Cardiopulmonary resuscitation (CPR) is a life-saving method that keeps the body’s blood supply and oxygenation intact during cardiac arrest or respiratory failure. CPR combines chest compressions and rescue breaths that help keep the heart and lungs functioning until medical help arrives.
Here are the steps for performing CPR:
- Check for responsiveness: Tap the person’s shoulder and ask, “Are you okay?” to determine if they are responsive.
- Call for help: If the person is unresponsive, call for emergency medical help or ask someone nearby to call for you.
- Open the airway: Tilt the person’s head slightly and lift their chin to open it.
- Examine their breathing: Look, listen, and feel for breathing. CPR should be done if the person is not breathing or is merely gasping.
- Begin chest compressions: With the other hand on top, lay the heel of one hand on the person’s chest in the middle, between the nipples. Push down on the chest at least 2 inches (5 cm) and then release. Do this at a rate of 100-120 compressions per minute.
- Give rescue breaths: Pinch the person’s nose shut and give two slow breaths into their mouth. Each breath should last roughly one second and cause the chest to lift.
- Continue compressions and breaths: Alternate between 30 compressions and two breaths, continuing until help arrives or the person begins breathing independently.
Remember that CPR can be physically exhausting; thus, if another person is present to assist, take turns performing compressions to avoid fatigue. To guarantee you are conducting the operation correctly and efficiently, acquiring sufficient training in CPR procedures is crucial.
Know the Symptoms of a Stroke
It’s critical to recognize the symptoms and signs of a stroke. While some symptoms can be undetectable, others can be.
Here are the most common ones using the FAST acronym:
- Face: Does one side of the face appear weak or sagging?
- Arms: Can they raise both of their arms?
- Speech: Is it slurred or hard to understand?
- Time: Call 911 immediately if any of the conditions above are present.
The Risk Factors of Stroke
Some of these risk factors can be controlled, while others cannot.
Here are some of the most common risk factors for stroke:
- High blood pressure: The most common cause of stroke is high blood pressure. It may harm brain blood vessels, increasing the risk of rupture or obstruction.
- Smoking: Smoking can harm blood arteries and raise the chance of blood clots, which can result in a stroke.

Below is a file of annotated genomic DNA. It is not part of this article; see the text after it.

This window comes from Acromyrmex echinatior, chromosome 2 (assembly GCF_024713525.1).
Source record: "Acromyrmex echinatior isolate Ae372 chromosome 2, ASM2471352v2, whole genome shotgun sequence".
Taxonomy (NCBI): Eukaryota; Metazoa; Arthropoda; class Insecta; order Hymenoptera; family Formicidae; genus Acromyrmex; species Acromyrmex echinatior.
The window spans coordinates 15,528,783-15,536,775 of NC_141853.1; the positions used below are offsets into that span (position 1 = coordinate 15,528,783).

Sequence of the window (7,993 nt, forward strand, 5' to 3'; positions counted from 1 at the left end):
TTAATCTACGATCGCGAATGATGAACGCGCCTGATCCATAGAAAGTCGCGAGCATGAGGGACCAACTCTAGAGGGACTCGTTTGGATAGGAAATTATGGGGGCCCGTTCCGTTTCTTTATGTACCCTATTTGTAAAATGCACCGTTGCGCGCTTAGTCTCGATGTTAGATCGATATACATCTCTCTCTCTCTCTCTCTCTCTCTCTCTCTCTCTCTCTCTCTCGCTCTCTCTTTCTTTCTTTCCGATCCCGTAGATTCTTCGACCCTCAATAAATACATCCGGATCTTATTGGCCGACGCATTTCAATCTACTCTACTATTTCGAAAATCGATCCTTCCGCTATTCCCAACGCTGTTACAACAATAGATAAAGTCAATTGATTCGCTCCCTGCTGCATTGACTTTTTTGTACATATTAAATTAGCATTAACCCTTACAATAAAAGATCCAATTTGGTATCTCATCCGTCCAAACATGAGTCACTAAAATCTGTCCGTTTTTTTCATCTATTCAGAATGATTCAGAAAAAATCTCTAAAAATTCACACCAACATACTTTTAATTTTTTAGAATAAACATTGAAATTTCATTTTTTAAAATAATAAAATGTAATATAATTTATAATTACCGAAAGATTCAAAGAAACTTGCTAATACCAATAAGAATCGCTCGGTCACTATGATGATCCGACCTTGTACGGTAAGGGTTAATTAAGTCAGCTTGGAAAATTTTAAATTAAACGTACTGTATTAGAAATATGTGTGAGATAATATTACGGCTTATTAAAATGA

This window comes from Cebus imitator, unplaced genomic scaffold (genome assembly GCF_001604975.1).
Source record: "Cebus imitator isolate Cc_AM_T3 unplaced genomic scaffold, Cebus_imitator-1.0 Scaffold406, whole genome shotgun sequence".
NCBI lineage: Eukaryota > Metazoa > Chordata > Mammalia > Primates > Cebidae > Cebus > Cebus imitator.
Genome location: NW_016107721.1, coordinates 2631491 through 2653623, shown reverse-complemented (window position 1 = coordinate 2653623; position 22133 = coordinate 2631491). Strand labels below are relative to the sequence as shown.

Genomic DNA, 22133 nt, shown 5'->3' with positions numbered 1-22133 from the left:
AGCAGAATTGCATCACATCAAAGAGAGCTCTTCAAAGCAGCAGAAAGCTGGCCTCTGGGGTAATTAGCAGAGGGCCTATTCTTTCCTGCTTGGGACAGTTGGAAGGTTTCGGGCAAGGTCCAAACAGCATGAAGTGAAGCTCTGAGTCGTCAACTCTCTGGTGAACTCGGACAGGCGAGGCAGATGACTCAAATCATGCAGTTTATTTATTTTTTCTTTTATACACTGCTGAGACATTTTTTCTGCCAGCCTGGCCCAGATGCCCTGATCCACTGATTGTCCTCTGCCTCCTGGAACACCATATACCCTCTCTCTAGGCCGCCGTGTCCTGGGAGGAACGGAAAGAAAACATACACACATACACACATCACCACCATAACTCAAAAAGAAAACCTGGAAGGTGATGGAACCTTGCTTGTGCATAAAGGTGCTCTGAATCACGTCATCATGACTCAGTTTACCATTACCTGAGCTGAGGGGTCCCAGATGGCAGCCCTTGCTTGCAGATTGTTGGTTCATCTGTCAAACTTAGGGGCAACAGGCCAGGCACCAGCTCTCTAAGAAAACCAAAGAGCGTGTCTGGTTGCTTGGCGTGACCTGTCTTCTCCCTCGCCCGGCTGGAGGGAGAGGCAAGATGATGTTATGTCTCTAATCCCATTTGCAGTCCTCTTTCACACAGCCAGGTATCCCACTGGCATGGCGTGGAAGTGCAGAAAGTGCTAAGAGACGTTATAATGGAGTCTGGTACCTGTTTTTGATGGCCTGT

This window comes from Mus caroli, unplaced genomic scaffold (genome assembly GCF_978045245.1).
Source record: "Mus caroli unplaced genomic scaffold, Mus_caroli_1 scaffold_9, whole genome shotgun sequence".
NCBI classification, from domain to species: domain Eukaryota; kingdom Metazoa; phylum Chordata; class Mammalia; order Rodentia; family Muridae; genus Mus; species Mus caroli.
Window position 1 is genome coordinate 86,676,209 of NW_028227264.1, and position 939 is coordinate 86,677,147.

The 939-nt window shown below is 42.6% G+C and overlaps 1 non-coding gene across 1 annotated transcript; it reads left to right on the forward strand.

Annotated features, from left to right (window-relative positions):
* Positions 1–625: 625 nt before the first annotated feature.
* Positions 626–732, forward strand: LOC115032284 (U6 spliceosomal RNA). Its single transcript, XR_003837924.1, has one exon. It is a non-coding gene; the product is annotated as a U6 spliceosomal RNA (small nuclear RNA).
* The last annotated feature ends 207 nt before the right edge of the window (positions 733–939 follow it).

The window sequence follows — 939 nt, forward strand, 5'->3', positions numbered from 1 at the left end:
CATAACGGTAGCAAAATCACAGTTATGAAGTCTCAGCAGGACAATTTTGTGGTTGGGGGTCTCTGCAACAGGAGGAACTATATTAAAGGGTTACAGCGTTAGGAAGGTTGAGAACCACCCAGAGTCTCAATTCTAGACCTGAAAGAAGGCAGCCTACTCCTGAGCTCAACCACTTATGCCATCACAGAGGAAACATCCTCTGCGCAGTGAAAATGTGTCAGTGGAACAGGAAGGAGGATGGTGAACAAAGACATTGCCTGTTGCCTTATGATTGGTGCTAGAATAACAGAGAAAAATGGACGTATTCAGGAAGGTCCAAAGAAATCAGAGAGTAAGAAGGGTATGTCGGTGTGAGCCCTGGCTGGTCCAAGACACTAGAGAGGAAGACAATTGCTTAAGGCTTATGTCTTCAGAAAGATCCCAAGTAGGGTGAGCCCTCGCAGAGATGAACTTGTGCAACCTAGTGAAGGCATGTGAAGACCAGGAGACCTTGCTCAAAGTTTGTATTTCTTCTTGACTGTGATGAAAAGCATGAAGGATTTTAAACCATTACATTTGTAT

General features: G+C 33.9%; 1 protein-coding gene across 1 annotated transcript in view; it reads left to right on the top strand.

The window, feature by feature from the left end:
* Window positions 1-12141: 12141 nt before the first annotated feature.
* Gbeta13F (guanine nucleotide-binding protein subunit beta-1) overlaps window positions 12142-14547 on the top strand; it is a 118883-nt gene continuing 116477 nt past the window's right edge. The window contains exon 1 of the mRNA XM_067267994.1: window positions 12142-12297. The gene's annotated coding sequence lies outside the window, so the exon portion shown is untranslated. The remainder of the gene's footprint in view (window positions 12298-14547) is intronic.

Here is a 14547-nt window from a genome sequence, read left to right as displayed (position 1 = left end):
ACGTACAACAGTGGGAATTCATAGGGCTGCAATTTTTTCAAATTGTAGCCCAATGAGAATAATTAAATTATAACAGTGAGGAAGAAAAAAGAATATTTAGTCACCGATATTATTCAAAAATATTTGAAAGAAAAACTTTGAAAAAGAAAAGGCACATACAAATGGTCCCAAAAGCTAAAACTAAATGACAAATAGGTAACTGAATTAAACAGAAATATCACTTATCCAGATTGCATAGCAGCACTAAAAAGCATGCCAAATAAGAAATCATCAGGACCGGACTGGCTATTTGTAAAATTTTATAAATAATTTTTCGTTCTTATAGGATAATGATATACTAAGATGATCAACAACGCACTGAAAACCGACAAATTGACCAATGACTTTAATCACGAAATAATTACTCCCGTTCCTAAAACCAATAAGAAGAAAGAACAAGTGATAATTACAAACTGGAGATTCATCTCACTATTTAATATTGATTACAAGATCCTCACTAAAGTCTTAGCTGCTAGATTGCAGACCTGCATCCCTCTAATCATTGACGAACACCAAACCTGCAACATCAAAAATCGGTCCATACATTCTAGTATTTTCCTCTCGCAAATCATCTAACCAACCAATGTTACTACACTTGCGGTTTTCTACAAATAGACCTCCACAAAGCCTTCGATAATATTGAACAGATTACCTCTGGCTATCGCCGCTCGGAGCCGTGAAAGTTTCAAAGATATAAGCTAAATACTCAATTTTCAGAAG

- Diabetes: High blood pressure and high cholesterol, both stroke risk factors, are more prevalent among diabetics.
- High cholesterol: A buildup of fatty deposits in the arteries brought on by high blood cholesterol levels can raise the risk of stroke.
- Obesity: Obesity and being overweight can cause high blood pressure, diabetes, and high cholesterol, which all raise the risk of stroke.
- Physical inactivity: Lack of exercise can increase the risk of stroke by causing obesity, high blood pressure, and high cholesterol.
- Atrial fibrillation: Atrial fibrillation is a heart disease in which blood clots build in the heart and travel to the brain, causing a stroke.
- Family history: If someone in your immediate family (parent, sibling) has had a stroke, your risk of stroke increases.
- Age: Age raises the risk of stroke, especially after age 55.
What Not to Do When Someone is Experiencing a Stroke
If you suspect someone to be experiencing a stroke, do not enable them to do the following:
- Never administer any medication to them. Not knowing the proper medication might worsen bleeding because you don’t know what kind of stroke the patient is experiencing.
- Don’t allow the person to drive themselves to the hospital if you think they are having a stroke.
- Never give someone experiencing a stroke any food or water. A stroke can result in generalized muscle weakness and, in rare situations, paralysis. In addition, the person can suffocate on food or drink if they have trouble swallowing.
Quick Action is Key; Proceed to King Emergency!
A stroke is a critical medical emergency that happens when the brain’s blood supply is cut off, either by a blockage or a bleed. It needs immediate medical attention as it is a top reason for disability and death in the world.
Every day of the year, Kingwood ER in Kingwood, Texas, provides the best and most improved method of treating medical emergencies, including strokes.